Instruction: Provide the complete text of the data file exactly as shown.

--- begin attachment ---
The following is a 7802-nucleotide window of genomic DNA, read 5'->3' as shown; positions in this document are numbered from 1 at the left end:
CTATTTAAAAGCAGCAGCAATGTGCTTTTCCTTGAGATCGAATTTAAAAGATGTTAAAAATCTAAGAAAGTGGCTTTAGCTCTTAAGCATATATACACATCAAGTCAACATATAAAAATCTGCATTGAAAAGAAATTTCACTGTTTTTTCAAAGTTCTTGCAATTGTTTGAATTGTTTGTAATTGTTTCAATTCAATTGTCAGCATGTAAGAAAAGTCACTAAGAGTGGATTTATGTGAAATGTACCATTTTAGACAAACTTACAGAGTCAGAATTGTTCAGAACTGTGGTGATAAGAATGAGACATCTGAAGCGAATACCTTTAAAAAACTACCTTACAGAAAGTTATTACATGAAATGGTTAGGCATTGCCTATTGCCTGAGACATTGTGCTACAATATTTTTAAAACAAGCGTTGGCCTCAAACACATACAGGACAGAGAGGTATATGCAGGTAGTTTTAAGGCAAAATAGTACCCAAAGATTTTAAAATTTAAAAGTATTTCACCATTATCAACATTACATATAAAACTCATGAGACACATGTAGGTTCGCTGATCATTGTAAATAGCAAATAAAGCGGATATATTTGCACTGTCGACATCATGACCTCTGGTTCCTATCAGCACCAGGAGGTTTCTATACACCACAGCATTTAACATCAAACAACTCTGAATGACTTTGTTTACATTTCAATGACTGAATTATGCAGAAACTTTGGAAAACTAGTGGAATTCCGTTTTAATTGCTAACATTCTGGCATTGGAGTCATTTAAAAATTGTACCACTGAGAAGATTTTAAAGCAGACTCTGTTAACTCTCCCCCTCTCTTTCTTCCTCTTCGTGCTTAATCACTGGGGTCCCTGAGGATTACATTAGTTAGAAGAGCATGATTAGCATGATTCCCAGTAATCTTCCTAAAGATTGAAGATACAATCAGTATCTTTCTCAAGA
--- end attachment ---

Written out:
The following is a 7802-nucleotide window of genomic DNA, read 5'->3' as shown; positions in this document are numbered from 1 at the left end:
CTATTTAAAAGCAGCAGCAATGTGCTTTTCCTTGAGATCGAATTTAAAAGATGTTAAAAATCTAAGAAAGTGGCTTTAGCTCTTAAGCATATATACACATCAAGTCAACATATAAAAATCTGCATTGAAAAGAAATTTCACTGTTTTTTCAAAGTTCTTGCAATTGTTTGAATTGTTTGTAATTGTTTCAATTCAATTGTCAGCATGTAAGAAAAGTCACTAAGAGTGGATTTATGTGAAATGTACCATTTTAGACAAACTTACAGAGTCAGAATTGTTCAGAACTGTGGTGATAAGAATGAGACATCTGAAGCGAATACCTTTAAAAAACTACCTTACAGAAAGTTATTACATGAAATGGTTAGGCATTGCCTATTGCCTGAGACATTGTGCTACAATATTTTTAAAACAAGCGTTGGCCTCAAACACATACAGGACAGAGAGGTATATGCAGGTAGTTTTAAGGCAAAATAGTACCCAAAGATTTTAAAATTTAAAAGTATTTCACCATTATCAACATTACATATAAAACTCATGAGACACATGTAGGTTCGCTGATCATTGTAAATAGCAAATAAAGCGGATATATTTGCACTGTCGACATCATGACCTCTGGTTCCTATCAGCACCAGGAGGTTTCTATACACCACAGCATTTAACATCAAACAACTCTGAATGACTTTGTTTACATTTCAATGACTGAATTATGCAGAAACTTTGGAAAACTAGTGGAATTCCGTTTTAATTGCTAACATTCTGGCATTGGAGTCATTTAAAAATTGTACCACTGAGAAGATTTTAAAGCAGACTCTGTTAACTCTCCCCCTCTCTTTCTTCCTCTTCGTGCTTAATCACTGGGGTCCCTGAGGATTACATTAGTTAGAAGAGCATGATTAGCATGATTCCCAGTAATCTTCCTAAAGATTGAAGATACAATCAGTATCTTTCTCAAGA